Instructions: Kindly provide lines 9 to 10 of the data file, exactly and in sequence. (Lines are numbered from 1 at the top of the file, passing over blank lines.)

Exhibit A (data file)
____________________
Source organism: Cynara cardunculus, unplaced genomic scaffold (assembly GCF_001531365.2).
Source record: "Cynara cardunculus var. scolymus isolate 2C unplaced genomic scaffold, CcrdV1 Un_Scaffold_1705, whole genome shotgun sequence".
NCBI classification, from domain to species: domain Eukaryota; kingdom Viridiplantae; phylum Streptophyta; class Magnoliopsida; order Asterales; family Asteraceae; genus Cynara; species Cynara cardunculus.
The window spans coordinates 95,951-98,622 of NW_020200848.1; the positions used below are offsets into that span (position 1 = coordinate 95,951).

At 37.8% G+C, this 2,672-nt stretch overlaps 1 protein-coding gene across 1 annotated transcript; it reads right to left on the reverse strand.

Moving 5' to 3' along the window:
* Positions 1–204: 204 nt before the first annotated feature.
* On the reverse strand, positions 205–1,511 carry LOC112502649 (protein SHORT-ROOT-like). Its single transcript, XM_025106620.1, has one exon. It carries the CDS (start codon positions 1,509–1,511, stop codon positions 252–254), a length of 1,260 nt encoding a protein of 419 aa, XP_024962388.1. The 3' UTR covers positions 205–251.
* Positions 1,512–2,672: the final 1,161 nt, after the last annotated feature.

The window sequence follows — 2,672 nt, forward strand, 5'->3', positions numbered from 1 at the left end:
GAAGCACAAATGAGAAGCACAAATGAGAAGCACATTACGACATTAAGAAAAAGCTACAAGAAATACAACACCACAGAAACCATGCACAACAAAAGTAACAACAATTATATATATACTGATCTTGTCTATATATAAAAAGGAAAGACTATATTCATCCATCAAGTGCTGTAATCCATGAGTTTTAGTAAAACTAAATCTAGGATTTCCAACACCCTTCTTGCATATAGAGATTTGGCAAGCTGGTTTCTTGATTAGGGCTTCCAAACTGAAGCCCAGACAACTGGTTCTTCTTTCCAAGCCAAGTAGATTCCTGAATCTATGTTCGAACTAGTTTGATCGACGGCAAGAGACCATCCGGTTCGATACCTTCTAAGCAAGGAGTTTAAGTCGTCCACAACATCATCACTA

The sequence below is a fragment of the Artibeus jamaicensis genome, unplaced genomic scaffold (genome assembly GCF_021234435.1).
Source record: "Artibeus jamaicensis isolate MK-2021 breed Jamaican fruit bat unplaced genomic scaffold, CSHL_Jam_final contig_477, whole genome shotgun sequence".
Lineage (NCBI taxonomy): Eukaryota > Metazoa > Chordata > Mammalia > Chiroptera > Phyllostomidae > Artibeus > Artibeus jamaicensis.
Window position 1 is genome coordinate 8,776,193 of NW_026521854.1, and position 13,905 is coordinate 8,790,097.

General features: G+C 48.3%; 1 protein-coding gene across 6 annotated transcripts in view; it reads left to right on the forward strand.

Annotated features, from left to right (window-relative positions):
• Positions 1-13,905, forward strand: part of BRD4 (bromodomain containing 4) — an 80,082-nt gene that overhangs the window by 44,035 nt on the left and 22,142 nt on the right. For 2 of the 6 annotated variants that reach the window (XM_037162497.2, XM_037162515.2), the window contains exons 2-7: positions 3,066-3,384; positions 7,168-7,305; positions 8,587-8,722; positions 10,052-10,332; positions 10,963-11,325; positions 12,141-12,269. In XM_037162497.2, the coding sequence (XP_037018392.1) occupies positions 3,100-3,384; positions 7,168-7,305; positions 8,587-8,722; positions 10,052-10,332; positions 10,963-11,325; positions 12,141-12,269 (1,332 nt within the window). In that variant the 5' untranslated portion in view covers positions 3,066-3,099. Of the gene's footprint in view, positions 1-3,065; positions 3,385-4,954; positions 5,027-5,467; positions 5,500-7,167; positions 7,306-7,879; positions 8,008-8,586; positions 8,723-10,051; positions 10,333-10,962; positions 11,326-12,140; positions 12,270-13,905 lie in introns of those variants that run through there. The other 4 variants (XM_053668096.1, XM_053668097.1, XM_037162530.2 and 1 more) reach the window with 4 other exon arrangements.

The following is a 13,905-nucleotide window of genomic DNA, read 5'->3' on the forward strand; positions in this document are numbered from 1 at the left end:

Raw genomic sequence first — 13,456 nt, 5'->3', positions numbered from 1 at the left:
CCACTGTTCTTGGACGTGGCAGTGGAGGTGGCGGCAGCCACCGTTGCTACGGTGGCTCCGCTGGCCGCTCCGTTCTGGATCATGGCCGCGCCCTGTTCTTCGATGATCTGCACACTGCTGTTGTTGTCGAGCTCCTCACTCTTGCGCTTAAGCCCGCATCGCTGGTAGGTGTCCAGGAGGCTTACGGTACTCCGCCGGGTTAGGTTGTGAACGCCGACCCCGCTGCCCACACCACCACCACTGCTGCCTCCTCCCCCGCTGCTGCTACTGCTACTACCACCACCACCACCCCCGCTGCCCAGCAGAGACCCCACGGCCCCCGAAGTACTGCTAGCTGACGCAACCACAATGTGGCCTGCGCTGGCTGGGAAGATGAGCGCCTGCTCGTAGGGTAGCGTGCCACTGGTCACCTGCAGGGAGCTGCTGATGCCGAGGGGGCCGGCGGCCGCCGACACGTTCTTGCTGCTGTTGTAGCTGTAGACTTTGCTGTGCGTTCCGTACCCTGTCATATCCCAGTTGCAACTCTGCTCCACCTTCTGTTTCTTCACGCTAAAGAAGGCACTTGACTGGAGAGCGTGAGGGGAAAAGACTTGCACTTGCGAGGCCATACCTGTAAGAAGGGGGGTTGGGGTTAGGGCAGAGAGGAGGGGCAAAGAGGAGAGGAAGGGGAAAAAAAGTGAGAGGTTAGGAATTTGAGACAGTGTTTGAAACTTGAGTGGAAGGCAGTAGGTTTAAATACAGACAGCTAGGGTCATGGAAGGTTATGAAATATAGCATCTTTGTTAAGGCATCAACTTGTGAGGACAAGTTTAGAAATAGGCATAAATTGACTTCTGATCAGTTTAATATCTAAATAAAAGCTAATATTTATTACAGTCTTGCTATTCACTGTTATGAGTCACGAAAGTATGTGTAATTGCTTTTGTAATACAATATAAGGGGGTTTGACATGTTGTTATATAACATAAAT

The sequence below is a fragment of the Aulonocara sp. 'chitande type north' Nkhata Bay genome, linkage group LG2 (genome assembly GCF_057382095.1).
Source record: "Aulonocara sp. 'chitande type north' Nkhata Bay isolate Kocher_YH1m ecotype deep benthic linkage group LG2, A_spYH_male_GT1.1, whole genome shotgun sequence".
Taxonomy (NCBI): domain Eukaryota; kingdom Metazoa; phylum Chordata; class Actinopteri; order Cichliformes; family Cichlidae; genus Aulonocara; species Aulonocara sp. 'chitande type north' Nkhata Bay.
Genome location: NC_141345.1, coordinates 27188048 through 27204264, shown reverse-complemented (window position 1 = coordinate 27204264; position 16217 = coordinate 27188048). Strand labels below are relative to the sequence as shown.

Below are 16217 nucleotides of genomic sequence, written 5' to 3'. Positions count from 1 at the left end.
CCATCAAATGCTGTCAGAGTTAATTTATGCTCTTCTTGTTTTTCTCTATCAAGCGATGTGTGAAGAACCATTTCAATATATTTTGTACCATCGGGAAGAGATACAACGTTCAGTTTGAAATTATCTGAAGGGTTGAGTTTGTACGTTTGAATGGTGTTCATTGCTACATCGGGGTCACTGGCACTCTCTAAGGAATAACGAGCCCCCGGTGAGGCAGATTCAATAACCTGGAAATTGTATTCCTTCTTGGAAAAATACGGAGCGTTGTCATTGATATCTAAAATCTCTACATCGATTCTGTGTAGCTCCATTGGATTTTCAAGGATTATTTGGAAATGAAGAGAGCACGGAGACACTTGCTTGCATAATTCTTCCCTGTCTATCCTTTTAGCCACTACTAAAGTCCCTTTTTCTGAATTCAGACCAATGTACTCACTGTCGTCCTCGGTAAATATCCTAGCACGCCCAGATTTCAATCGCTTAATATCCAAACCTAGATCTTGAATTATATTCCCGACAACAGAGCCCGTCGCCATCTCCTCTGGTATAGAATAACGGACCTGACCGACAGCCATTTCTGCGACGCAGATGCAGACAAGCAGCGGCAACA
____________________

* Positions 1,512–2,672: the final 1,161 nt, after the last annotated feature.

The window sequence follows — 2,672 nt, forward strand, 5'->3', positions numbered from 1 at the left end: